Each item summary in the list has the following information: format (e.g., book), title, author(s)), content description, publication year, and facts of publication. Each list item also contains these hypertext links which function in the following manner when clicked: Title: the OCLC WorldCat (web-based version) record showing the nearest libraries that have copies entered in WorldCat. Citation: clicking this link displays a box that contains full bibliographic information. 3) Save This Item: clicking this link resulted in the message “item saved.” It was not apparent where the item was saved. 4) More from ‘OCLC WorldCat’: this shows a blank WorldCat search screen. The relevance of this to the selected item was not apparent.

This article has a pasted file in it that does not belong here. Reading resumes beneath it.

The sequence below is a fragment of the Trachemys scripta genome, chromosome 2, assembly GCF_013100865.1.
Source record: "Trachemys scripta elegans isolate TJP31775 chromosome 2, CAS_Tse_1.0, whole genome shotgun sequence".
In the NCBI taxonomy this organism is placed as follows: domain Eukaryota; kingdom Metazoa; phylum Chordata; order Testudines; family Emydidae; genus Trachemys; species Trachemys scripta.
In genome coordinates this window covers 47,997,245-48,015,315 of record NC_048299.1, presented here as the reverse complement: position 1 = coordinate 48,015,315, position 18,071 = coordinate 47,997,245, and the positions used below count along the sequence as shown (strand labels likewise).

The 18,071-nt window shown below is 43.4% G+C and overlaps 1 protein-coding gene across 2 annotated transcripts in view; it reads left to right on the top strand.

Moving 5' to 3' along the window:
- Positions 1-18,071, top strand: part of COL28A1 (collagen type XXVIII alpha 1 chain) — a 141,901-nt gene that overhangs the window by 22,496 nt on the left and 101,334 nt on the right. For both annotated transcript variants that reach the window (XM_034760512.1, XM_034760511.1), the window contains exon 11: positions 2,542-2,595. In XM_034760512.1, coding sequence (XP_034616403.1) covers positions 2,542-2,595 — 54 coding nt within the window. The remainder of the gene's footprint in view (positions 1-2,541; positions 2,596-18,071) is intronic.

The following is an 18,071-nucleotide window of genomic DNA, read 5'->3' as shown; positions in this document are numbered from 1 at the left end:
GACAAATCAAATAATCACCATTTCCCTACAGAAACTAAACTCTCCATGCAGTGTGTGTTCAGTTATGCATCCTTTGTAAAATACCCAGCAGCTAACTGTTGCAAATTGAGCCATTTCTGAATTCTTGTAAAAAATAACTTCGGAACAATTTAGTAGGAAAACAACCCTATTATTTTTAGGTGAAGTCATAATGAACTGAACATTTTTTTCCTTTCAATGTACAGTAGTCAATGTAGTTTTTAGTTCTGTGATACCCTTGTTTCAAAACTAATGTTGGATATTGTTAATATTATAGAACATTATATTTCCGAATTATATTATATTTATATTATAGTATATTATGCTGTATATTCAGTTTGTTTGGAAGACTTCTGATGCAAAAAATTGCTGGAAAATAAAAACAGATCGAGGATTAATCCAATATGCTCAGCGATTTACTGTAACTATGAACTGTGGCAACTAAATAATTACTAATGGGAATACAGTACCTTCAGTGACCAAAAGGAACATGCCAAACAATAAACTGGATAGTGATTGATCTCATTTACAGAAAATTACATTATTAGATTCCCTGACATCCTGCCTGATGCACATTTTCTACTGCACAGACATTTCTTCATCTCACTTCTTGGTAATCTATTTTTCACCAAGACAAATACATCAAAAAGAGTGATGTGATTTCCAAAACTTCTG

The summary record for an article has information roughly analogous to that of a book. Additional pieces information included in the record for an article are: 1) a short sentence about the article’s content, availability, etc., 2) The article record’s hypertext links are: Title: this link retrieves an item record that has information similar to that of article index records found in a database (title, author(s), citation URL, abstract, keywords, issue date, publisher, remainder of citation information, ISSN, etc.). Full Abstract: the record for a book does not contain this. This link superimposes on the record a gray box containing an a abstract. The abstracts I viewed were incomplete, and some were truncated in mid-sentence. Moreover the abstracts do not necessarily describe the article’s content. Both of these idiosyncrasies make it difficult at best for the user to determine whether the article is useful to his or her purposes Example: “Available from Haworth Press at:” Citation: this link superimposes on the record a box containing bibliographic information for the article (author(s), title, publication title, volume, issue, page(s), date). Notably the information is not all present in every record. 4) Save This Item: as with the book record, it is not apparent where the item is saved, but the phrase “Item Saved” in green characters replaces “Save This Item” when the latter is clicked. There is no link for “More From ‘OCLC WorldCat.’”